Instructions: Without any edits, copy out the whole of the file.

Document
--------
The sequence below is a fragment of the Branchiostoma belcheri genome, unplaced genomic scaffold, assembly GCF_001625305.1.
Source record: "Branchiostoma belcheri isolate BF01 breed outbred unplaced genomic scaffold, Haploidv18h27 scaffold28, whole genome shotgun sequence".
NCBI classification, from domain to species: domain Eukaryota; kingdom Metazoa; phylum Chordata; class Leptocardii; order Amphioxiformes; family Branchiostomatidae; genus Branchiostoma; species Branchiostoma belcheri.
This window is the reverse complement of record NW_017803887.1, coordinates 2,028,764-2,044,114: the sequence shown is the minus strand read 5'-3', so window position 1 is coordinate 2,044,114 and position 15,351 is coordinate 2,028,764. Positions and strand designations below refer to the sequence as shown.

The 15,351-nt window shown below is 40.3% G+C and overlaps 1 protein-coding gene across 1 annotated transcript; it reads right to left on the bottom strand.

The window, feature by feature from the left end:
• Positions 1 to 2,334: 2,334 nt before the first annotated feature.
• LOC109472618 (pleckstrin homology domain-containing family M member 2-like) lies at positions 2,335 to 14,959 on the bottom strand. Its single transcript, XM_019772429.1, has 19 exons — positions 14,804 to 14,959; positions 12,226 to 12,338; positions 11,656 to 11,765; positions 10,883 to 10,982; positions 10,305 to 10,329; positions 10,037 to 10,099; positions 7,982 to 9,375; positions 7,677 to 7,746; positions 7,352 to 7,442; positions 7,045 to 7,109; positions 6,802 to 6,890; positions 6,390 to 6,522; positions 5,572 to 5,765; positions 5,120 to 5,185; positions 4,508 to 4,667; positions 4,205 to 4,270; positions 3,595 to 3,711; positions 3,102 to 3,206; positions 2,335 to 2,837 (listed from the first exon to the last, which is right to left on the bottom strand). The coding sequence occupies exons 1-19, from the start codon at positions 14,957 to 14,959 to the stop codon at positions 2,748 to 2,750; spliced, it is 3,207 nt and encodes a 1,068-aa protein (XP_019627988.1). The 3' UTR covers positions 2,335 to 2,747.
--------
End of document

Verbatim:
The sequence below is a fragment of the Branchiostoma belcheri genome, unplaced genomic scaffold, assembly GCF_001625305.1.
Source record: "Branchiostoma belcheri isolate BF01 breed outbred unplaced genomic scaffold, Haploidv18h27 scaffold28, whole genome shotgun sequence".
NCBI classification, from domain to species: domain Eukaryota; kingdom Metazoa; phylum Chordata; class Leptocardii; order Amphioxiformes; family Branchiostomatidae; genus Branchiostoma; species Branchiostoma belcheri.
This window is the reverse complement of record NW_017803887.1, coordinates 2,028,764-2,044,114: the sequence shown is the minus strand read 5'-3', so window position 1 is coordinate 2,044,114 and position 15,351 is coordinate 2,028,764. Positions and strand designations below refer to the sequence as shown.

The 15,351-nt window shown below is 40.3% G+C and overlaps 1 protein-coding gene across 1 annotated transcript; it reads right to left on the bottom strand.

The window, feature by feature from the left end:
• Positions 1 to 2,334: 2,334 nt before the first annotated feature.
• LOC109472618 (pleckstrin homology domain-containing family M member 2-like) lies at positions 2,335 to 14,959 on the bottom strand. Its single transcript, XM_019772429.1, has 19 exons — positions 14,804 to 14,959; positions 12,226 to 12,338; positions 11,656 to 11,765; positions 10,883 to 10,982; positions 10,305 to 10,329; positions 10,037 to 10,099; positions 7,982 to 9,375; positions 7,677 to 7,746; positions 7,352 to 7,442; positions 7,045 to 7,109; positions 6,802 to 6,890; positions 6,390 to 6,522; positions 5,572 to 5,765; positions 5,120 to 5,185; positions 4,508 to 4,667; positions 4,205 to 4,270; positions 3,595 to 3,711; positions 3,102 to 3,206; positions 2,335 to 2,837 (listed from the first exon to the last, which is right to left on the bottom strand). The coding sequence occupies exons 1-19, from the start codon at positions 14,957 to 14,959 to the stop codon at positions 2,748 to 2,750; spliced, it is 3,207 nt and encodes a 1,068-aa protein (XP_019627988.1). The 3' UTR covers positions 2,335 to 2,747.